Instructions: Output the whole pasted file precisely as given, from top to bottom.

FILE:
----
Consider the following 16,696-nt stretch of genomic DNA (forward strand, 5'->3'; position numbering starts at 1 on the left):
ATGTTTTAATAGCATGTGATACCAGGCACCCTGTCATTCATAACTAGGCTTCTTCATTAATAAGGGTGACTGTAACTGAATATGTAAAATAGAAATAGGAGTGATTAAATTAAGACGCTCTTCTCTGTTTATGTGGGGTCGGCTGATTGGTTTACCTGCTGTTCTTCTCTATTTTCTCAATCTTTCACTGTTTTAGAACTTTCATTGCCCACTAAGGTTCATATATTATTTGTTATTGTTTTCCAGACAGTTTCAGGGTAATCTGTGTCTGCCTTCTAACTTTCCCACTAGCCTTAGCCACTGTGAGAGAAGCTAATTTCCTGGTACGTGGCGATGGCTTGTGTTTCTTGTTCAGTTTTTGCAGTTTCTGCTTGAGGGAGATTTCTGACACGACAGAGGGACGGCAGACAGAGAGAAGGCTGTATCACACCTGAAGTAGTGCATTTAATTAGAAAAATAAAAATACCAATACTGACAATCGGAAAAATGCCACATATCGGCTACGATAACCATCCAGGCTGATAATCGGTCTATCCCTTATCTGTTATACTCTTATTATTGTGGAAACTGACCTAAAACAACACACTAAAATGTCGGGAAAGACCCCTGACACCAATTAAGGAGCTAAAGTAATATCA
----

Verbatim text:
Consider the following 16,696-nt stretch of genomic DNA (forward strand, 5'->3'; position numbering starts at 1 on the left):
ATGTTTTAATAGCATGTGATACCAGGCACCCTGTCATTCATAACTAGGCTTCTTCATTAATAAGGGTGACTGTAACTGAATATGTAAAATAGAAATAGGAGTGATTAAATTAAGACGCTCTTCTCTGTTTATGTGGGGTCGGCTGATTGGTTTACCTGCTGTTCTTCTCTATTTTCTCAATCTTTCACTGTTTTAGAACTTTCATTGCCCACTAAGGTTCATATATTATTTGTTATTGTTTTCCAGACAGTTTCAGGGTAATCTGTGTCTGCCTTCTAACTTTCCCACTAGCCTTAGCCACTGTGAGAGAAGCTAATTTCCTGGTACGTGGCGATGGCTTGTGTTTCTTGTTCAGTTTTTGCAGTTTCTGCTTGAGGGAGATTTCTGACACGACAGAGGGACGGCAGACAGAGAGAAGGCTGTATCACACCTGAAGTAGTGCATTTAATTAGAAAAATAAAAATACCAATACTGACAATCGGAAAAATGCCACATATCGGCTACGATAACCATCCAGGCTGATAATCGGTCTATCCCTTATCTGTTATACTCTTATTATTGTGGAAACTGACCTAAAACAACACACTAAAATGTCGGGAAAGACCCCTGACACCAATTAAGGAGCTAAAGTAATATCA